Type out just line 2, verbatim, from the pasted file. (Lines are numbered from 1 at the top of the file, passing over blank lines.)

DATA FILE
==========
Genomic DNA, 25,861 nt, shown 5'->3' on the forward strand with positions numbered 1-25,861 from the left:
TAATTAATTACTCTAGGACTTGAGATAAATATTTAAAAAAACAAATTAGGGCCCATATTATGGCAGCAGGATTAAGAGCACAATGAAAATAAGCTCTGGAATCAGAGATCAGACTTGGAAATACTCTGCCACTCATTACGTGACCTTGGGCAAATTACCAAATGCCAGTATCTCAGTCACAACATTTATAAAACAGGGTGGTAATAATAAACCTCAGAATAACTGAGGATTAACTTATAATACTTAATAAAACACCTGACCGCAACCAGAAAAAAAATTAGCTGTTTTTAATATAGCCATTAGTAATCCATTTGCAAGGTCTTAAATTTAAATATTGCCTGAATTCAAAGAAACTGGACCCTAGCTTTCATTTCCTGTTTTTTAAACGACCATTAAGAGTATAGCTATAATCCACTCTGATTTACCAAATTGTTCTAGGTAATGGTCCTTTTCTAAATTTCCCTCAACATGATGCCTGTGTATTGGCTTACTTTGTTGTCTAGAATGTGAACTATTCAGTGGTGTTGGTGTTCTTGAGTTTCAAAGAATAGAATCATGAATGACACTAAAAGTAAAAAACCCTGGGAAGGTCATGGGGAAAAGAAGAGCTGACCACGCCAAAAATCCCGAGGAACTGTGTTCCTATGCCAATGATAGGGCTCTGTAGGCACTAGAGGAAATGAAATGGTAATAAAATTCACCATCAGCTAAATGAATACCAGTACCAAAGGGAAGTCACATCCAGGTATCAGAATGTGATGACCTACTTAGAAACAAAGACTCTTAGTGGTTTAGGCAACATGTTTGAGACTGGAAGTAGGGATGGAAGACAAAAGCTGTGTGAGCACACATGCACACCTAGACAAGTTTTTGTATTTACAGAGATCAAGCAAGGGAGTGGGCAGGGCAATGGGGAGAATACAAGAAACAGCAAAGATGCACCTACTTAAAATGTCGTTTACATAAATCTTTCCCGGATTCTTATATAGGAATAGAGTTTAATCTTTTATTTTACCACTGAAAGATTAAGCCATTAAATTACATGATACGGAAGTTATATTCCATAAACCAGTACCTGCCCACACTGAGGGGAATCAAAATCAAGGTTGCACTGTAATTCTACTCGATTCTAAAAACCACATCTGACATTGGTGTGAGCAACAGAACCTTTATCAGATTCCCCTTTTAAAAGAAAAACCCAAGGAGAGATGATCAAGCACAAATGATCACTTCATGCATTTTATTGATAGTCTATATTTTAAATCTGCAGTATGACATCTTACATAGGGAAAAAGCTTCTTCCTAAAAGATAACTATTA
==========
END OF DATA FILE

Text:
TAATTAATTACTCTAGGACTTGAGATAAATATTTAAAAAAACAAATTAGGGCCCATATTATGGCAGCAGGATTAAGAGCACAATGAAAATAAGCTCTGGAATCAGAGATCAGACTTGGAAATACTCTGCCACTCATTACGTGACCTTGGGCAAATTACCAAATGCCAGTATCTCAGTCACAACATTTATAAAACAGGGTGGTAATAATAAACCTCAGAATAACTGAGGATTAACTTATAATACTTAATAAAACACCTGACCGCAACCAGAAAAAAAATTAGCTGTTTTTAATATAGCCATTAGTAATCCATTTGCAAGGTCTTAAATTTAAATATTGCCTGAATTCAAAGAAACTGGACCCTAGCTTTCATTTCCTGTTTTTTAAACGACCATTAAGAGTATAGCTATAATCCACTCTGATTTACCAAATTGTTCTAGGTAATGGTCCTTTTCTAAATTTCCCTCAACATGATGCCTGTGTATTGGCTTACTTTGTTGTCTAGAATGTGAACTATTCAGTGGTGTTGGTGTTCTTGAGTTTCAAAGAATAGAATCATGAATGACACTAAAAGTAAAAAACCCTGGGAAGGTCATGGGGAAAAGAAGAGCTGACCACGCCAAAAATCCCGAGGAACTGTGTTCCTATGCCAATGATAGGGCTCTGTAGGCACTAGAGGAAATGAAATGGTAATAAAATTCACCATCAGCTAAATGAATACCAGTACCAAAGGGAAGTCACATCCAGGTATCAGAATGTGATGACCTACTTAGAAACAAAGACTCTTAGTGGTTTAGGCAACATGTTTGAGACTGGAAGTAGGGATGGAAGACAAAAGCTGTGTGAGCACACATGCACACCTAGACAAGTTTTTGTATTTACAGAGATCAAGCAAGGGAGTGGGCAGGGCAATGGGGAGAATACAAGAAACAGCAAAGATGCACCTACTTAAAATGTCGTTTACATAAATCTTTCCCGGATTCTTATATAGGAATAGAGTTTAATCTTTTATTTTACCACTGAAAGATTAAGCCATTAAATTACATGATACGGAAGTTATATTCCATAAACCAGTACCTGCCCACACTGAGGGGAATCAAAATCAAGGTTGCACTGTAATTCTACTCGATTCTAAAAACCACATCTGACATTGGTGTGAGCAACAGAACCTTTATCAGATTCCCCTTTTAAAAGAAAAACCCAAGGAGAGATGATCAAGCACAAATGATCACTTCATGCATTTTATTGATAGTCTATATTTTAAATCTGCAGTATGACATCTTACATAGGGAAAAAGCTTCTTCCTAAAAGATAACTATTA